Resuscitative endovascular balloon occlusion of the aorta associated with improved survival in hemorrhagic shock.
AuthorHarfouche, Melike N
Madurska, Marta J
DuBose, Joseph J
Feliciano, David V
Scalea, Thomas M
Morrison, Jonathan J
PublisherPublic Library of Science
MetadataShow full item record
AbstractBackground: Resuscitative Endovascular Balloon Occlusion of the Aorta (REBOA) is controversial as a hemorrhage control adjunct due to lack of data with a suitable control group. We aimed to determine outcomes of trauma patients in shock undergoing REBOA versus no-REBOA. Methods: This single-center, retrospective, matched cohort study analyzed patients ≥16 years in hemorrhagic shock without cardiac arrest (2000-2019). REBOA (R; 2015-2019) patients were propensity matched 2:1 to historic (H; 2000-2012) and contemporary (C; 2013-2019) groups. In-hospital mortality and 30-day survival were analyzed using chi-squared and log rank testing, respectively. Results: A total of 102,481 patients were included (R = 57, C = 88,545, H = 13,879). Propensity scores were assigned using age, race, mechanism, lowest systolic blood pressure, lowest Glasgow Coma Score (GCS), and body region Abbreviated Injury Scale scores to generate matched groups (R = 57, C = 114, H = 114). In-hospital mortality was significantly lower in the REBOA group (19.3%) compared to the contemporary (35.1%; p = 0.024) and historic (44.7%; p = 0.001) groups. 30-day survival was significantly higher in the REBOA versus no-REBOA groups. Conclusion: In a high-volume center where its use is part of a coordinated hemorrhage control strategy, REBOA is associated with improved survival in patients with noncompressible torso hemorrhage.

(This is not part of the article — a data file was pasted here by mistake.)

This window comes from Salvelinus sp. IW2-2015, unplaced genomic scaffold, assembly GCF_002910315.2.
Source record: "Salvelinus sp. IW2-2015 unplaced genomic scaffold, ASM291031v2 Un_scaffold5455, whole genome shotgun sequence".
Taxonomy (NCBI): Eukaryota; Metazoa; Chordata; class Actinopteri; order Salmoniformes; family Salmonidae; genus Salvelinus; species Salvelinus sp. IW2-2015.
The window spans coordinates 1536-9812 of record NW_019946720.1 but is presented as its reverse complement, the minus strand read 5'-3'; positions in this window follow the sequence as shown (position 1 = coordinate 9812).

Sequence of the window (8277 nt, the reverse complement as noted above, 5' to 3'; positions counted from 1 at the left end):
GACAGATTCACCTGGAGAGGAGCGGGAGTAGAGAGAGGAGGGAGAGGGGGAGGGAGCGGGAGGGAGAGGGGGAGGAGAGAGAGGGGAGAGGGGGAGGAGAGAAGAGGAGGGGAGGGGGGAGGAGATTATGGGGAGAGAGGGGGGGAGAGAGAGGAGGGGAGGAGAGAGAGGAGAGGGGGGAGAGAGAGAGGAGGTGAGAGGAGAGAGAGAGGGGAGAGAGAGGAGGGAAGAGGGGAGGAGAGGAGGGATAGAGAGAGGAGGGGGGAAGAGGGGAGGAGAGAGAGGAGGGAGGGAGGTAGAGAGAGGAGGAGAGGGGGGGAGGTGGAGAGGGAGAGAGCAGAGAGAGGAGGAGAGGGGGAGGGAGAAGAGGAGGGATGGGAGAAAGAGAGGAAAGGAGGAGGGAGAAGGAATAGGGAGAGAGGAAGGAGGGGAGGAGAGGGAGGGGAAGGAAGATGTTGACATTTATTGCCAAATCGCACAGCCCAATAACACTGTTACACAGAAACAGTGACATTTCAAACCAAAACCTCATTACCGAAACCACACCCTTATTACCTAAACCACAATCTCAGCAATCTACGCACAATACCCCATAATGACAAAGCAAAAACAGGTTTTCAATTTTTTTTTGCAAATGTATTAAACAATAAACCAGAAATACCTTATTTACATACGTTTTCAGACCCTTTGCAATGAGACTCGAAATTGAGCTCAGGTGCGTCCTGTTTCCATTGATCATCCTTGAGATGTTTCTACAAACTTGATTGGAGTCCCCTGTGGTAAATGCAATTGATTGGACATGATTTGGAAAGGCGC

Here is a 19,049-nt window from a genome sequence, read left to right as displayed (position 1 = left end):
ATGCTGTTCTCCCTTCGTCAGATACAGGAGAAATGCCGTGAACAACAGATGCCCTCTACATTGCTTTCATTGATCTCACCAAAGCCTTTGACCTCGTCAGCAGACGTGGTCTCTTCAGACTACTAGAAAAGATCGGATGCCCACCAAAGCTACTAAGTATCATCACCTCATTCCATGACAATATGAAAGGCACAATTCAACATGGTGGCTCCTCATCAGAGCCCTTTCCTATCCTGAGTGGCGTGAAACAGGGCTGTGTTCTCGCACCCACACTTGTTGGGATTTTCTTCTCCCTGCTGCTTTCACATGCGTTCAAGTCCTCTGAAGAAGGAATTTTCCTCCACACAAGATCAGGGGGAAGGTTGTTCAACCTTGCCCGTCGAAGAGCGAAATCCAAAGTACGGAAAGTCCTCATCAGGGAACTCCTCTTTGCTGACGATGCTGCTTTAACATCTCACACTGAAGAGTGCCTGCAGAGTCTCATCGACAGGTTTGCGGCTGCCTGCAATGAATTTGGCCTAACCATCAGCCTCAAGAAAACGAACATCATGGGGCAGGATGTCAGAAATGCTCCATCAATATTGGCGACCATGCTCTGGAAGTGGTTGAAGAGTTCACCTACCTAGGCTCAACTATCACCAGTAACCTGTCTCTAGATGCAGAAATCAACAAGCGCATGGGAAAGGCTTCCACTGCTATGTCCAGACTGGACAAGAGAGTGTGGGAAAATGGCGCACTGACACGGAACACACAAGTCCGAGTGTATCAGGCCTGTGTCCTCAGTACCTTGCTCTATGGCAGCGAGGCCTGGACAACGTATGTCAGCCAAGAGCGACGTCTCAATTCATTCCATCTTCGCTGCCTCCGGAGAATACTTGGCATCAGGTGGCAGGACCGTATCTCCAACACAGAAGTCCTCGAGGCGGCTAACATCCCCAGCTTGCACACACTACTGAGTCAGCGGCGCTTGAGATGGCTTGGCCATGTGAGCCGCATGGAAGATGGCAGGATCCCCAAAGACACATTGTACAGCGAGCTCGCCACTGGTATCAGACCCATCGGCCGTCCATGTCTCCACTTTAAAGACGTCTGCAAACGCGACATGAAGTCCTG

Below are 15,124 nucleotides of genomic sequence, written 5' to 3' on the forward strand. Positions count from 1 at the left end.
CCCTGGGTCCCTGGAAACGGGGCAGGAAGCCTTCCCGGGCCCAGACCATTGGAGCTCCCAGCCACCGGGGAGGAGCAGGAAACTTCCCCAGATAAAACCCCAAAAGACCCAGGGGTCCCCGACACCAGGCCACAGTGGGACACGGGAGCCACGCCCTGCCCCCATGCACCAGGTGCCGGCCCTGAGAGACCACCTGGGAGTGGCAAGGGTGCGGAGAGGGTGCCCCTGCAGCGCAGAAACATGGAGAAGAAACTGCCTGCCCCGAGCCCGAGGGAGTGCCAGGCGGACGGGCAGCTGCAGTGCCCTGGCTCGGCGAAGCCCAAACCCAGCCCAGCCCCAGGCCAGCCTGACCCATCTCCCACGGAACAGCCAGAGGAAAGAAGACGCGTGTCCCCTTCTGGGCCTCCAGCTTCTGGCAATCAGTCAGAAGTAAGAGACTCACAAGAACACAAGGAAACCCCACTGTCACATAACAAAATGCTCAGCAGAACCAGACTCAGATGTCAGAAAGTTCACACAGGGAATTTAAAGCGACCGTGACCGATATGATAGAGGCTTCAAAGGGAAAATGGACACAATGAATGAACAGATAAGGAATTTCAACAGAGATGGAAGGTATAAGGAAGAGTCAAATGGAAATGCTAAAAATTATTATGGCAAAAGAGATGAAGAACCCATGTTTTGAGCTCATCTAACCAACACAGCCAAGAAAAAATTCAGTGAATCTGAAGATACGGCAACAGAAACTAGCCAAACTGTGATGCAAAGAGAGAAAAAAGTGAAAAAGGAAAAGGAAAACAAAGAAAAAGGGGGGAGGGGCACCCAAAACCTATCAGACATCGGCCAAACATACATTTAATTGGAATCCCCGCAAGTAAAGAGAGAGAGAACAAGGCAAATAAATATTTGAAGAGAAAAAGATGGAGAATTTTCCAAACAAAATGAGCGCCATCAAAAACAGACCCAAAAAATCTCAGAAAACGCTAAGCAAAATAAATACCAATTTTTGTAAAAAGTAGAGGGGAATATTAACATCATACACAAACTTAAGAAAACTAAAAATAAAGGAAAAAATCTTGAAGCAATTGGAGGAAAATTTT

Identifier to cite or link to this itemhttp://hdl.handle.net/10713/18381